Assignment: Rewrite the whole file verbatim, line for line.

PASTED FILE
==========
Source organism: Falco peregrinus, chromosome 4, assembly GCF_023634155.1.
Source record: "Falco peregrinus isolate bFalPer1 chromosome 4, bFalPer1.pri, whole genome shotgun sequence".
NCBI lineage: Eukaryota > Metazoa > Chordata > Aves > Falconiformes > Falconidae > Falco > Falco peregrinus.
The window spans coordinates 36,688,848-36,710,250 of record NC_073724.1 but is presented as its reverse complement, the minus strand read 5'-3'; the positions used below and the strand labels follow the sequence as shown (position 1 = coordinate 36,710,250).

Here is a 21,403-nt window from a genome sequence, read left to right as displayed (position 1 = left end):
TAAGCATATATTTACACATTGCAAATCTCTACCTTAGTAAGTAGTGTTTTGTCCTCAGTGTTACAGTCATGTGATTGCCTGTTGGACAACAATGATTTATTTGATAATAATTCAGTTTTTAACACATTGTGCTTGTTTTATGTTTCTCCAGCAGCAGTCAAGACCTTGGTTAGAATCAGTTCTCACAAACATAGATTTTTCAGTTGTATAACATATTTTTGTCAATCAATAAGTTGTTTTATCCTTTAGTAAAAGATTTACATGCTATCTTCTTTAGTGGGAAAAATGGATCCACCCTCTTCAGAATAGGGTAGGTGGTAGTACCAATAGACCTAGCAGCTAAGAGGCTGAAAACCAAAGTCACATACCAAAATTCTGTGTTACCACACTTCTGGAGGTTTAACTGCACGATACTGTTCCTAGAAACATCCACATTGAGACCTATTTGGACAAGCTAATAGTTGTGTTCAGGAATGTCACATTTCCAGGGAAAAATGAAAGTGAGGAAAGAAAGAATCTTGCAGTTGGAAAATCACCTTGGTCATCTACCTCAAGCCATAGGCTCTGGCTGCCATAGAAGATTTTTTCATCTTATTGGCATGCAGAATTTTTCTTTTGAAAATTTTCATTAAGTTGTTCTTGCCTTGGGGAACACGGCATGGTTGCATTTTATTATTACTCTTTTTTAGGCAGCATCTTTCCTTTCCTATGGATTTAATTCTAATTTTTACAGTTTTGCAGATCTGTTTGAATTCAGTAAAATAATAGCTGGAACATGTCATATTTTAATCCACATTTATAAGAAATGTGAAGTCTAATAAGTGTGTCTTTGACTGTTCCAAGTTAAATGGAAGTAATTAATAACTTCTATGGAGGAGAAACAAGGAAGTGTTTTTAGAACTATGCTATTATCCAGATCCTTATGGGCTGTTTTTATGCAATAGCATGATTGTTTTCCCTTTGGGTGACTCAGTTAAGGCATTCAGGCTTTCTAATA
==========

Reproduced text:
Source organism: Falco peregrinus, chromosome 4, assembly GCF_023634155.1.
Source record: "Falco peregrinus isolate bFalPer1 chromosome 4, bFalPer1.pri, whole genome shotgun sequence".
NCBI lineage: Eukaryota > Metazoa > Chordata > Aves > Falconiformes > Falconidae > Falco > Falco peregrinus.
The window spans coordinates 36,688,848-36,710,250 of record NC_073724.1 but is presented as its reverse complement, the minus strand read 5'-3'; the positions used below and the strand labels follow the sequence as shown (position 1 = coordinate 36,710,250).

Here is a 21,403-nt window from a genome sequence, read left to right as displayed (position 1 = left end):
TAAGCATATATTTACACATTGCAAATCTCTACCTTAGTAAGTAGTGTTTTGTCCTCAGTGTTACAGTCATGTGATTGCCTGTTGGACAACAATGATTTATTTGATAATAATTCAGTTTTTAACACATTGTGCTTGTTTTATGTTTCTCCAGCAGCAGTCAAGACCTTGGTTAGAATCAGTTCTCACAAACATAGATTTTTCAGTTGTATAACATATTTTTGTCAATCAATAAGTTGTTTTATCCTTTAGTAAAAGATTTACATGCTATCTTCTTTAGTGGGAAAAATGGATCCACCCTCTTCAGAATAGGGTAGGTGGTAGTACCAATAGACCTAGCAGCTAAGAGGCTGAAAACCAAAGTCACATACCAAAATTCTGTGTTACCACACTTCTGGAGGTTTAACTGCACGATACTGTTCCTAGAAACATCCACATTGAGACCTATTTGGACAAGCTAATAGTTGTGTTCAGGAATGTCACATTTCCAGGGAAAAATGAAAGTGAGGAAAGAAAGAATCTTGCAGTTGGAAAATCACCTTGGTCATCTACCTCAAGCCATAGGCTCTGGCTGCCATAGAAGATTTTTTCATCTTATTGGCATGCAGAATTTTTCTTTTGAAAATTTTCATTAAGTTGTTCTTGCCTTGGGGAACACGGCATGGTTGCATTTTATTATTACTCTTTTTTAGGCAGCATCTTTCCTTTCCTATGGATTTAATTCTAATTTTTACAGTTTTGCAGATCTGTTTGAATTCAGTAAAATAATAGCTGGAACATGTCATATTTTAATCCACATTTATAAGAAATGTGAAGTCTAATAAGTGTGTCTTTGACTGTTCCAAGTTAAATGGAAGTAATTAATAACTTCTATGGAGGAGAAACAAGGAAGTGTTTTTAGAACTATGCTATTATCCAGATCCTTATGGGCTGTTTTTATGCAATAGCATGATTGTTTTCCCTTTGGGTGACTCAGTTAAGGCATTCAGGCTTTCTAATA